A finicky kiwi chick being fed at Pukaha Mt. Bruce Wildlife Center 

Despite last month's crazy schedule, I managed to finish the painting that appears at the top of this blog post. I'd been working on it on-and-off over the past year; but like a young kiwi chick, it very nearly didn't make it. The original plan was to paint it with a simple background as seen in the finished piece; but then I got maniacally ambitious and began laying in a rain forest with trees and twisting vines and primordial ferns...and the result was a mess. The main problem, as I found out, is that I didn't have any proper reference sketches or photographs to work from, and trying to use simply my imagination to “cook things up” (as wildlife painter Robert Bateman would say) and so the whole thing became a botanical nightmare. So after being saved from the trash and spending a few months in storage I decided to salvage it; carefully cutting the canvas down to size, then mounted it on hardboard with archival gel medium. After the medium had dried for a week, I then proceeded to paint out the distracting background with layers of neutral tones. After THAT had dried for a few more weeks, I decided to have a go at hand-lettering with a brush and – hooray!  The painting was done. 


 (detail)  

I'm hoping that, as time goes by, I'll be able to look back on this piece I created in 2015 and say,It's hard to believe, but there was a time when we thought the rowi was nearly extinct – and now look! You can't walk anywhere in New Zealand without tripping over one in the dark.



Seriously they totally blend in.


* (Just joking. It's actually Robert. *grin* I told you the common names were complicated.)

Saturday, November 28, 2015

You're Invited! Yes, You!


You're invited! Yes, you! 
 
It's that time of year again: "Chasing Light" is now in its third year, and we have more amazingly talented artists than ever before. You know all those landscape paintings I post on social media? Well, I've picked the best of the best and they'll be in this show -- along with several of my bird-related works -- available for viewing AND purchasing.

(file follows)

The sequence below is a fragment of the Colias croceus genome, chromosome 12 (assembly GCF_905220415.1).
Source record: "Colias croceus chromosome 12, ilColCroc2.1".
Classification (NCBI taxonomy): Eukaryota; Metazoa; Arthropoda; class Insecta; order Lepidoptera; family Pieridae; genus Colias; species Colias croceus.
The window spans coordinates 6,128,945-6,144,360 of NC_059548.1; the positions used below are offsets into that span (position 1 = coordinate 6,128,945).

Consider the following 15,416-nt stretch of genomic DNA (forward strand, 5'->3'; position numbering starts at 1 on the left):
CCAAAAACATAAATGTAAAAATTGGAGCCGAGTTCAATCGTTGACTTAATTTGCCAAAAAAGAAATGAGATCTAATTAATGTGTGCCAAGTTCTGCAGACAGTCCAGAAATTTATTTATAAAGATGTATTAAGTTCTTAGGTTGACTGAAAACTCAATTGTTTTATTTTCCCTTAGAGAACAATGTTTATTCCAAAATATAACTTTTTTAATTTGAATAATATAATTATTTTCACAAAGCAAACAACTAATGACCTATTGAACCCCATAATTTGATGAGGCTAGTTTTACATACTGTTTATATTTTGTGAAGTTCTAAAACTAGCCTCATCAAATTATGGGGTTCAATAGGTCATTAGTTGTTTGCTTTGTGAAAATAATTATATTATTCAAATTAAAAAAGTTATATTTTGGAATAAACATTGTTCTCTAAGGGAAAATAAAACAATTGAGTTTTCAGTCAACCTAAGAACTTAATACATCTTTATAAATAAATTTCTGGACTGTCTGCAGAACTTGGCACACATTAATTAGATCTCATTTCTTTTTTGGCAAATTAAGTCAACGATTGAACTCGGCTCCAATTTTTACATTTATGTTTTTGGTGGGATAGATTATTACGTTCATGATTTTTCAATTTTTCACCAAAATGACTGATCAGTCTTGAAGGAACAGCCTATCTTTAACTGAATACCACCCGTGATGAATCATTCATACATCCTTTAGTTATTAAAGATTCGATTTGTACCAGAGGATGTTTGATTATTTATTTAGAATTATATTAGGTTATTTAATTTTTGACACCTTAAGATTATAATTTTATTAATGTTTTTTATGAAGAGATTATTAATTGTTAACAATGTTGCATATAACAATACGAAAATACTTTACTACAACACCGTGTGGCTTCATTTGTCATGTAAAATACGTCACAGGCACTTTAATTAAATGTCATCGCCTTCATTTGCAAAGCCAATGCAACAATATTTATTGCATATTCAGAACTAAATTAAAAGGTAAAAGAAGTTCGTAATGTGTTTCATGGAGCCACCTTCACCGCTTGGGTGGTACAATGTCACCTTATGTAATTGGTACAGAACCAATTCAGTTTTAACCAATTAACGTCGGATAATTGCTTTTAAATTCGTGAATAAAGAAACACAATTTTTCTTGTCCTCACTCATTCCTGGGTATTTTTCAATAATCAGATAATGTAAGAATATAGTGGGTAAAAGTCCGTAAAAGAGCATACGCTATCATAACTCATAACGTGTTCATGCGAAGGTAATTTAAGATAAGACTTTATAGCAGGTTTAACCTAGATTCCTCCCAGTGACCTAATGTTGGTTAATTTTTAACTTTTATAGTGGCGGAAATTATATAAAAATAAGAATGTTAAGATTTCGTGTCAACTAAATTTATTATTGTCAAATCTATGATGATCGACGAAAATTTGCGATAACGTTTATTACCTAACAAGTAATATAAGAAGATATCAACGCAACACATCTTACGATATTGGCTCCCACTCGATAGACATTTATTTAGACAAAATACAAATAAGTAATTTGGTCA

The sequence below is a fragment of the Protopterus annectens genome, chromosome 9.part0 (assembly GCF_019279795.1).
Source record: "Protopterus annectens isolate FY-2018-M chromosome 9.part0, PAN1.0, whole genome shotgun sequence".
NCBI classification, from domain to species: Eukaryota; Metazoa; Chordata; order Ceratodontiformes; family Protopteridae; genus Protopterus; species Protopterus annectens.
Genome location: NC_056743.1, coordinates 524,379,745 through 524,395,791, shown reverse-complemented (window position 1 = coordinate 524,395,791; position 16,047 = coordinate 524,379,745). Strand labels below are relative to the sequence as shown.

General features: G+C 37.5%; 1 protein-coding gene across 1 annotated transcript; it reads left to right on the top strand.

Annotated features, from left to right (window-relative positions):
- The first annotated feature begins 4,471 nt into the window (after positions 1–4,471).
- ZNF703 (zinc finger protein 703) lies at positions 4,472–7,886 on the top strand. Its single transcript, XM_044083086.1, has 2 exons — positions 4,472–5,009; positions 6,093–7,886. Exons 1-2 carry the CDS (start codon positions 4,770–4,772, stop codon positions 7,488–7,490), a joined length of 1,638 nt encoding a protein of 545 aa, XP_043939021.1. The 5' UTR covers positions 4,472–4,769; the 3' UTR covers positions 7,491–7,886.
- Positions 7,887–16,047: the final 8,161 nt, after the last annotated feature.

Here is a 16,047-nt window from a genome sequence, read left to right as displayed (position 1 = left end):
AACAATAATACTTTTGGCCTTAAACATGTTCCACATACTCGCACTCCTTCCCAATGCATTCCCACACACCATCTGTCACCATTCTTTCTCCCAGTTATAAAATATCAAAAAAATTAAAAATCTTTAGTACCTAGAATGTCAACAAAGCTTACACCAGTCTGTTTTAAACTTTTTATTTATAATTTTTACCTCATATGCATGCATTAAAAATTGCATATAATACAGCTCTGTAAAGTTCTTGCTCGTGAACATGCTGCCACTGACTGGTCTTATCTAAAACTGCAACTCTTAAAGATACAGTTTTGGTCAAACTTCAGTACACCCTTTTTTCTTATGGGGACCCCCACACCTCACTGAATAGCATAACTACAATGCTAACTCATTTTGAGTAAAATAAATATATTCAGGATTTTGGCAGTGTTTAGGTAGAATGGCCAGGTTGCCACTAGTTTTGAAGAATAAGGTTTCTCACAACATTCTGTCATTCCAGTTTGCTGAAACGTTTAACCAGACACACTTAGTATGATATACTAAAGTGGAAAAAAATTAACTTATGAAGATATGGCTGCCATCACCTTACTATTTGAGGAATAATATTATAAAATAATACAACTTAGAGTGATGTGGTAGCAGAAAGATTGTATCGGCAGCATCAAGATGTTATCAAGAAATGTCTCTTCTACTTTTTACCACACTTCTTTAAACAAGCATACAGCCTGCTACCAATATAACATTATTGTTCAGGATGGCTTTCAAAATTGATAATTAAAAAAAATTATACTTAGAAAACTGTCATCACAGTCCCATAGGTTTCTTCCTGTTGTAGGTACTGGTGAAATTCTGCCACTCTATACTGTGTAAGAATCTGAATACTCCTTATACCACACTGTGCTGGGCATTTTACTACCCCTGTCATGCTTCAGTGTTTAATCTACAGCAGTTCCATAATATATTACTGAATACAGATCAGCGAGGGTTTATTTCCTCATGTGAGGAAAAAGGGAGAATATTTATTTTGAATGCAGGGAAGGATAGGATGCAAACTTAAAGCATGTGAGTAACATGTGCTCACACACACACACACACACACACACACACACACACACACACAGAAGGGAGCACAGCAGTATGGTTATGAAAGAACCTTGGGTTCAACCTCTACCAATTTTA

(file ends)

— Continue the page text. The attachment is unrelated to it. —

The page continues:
This upcoming week we'll be setting up the gallery in the historic Carnegie Building (behind the main library in Old Town, Fort Collins) The opening itself will be on Friday, December 4th, which coincides with the First Friday art walk, so there'll be lots to see and enjoy.  If you can't make it then, no worries! Then the show will continue to be on display until Sunday, December 13th.

Hope to see you there.

Monday, July 13, 2015

Little Hike on the Soapstone Prairie


Soapstone Prairie
 
Last week my friend Christine found out that Fort Collins' Natural Areas Program was hosting a free guided art tour up at Soapstone Prairie, home of the famed Lindenmeier archaeological site. Subsequently she, myself, and fellow painter-in-arms Ken Knox took the hour's drive north to explore.

This year's rain had made the semi-arid desert lush with life. Pronghorn antelope lounged about and our trek was accompanied by flashes of black and white lark bunting wings.  We all remarked to one another that we hadn't seen this many wildflowers in years.

 Prickly Pear

Larkspur

 Even the locoweed was pretty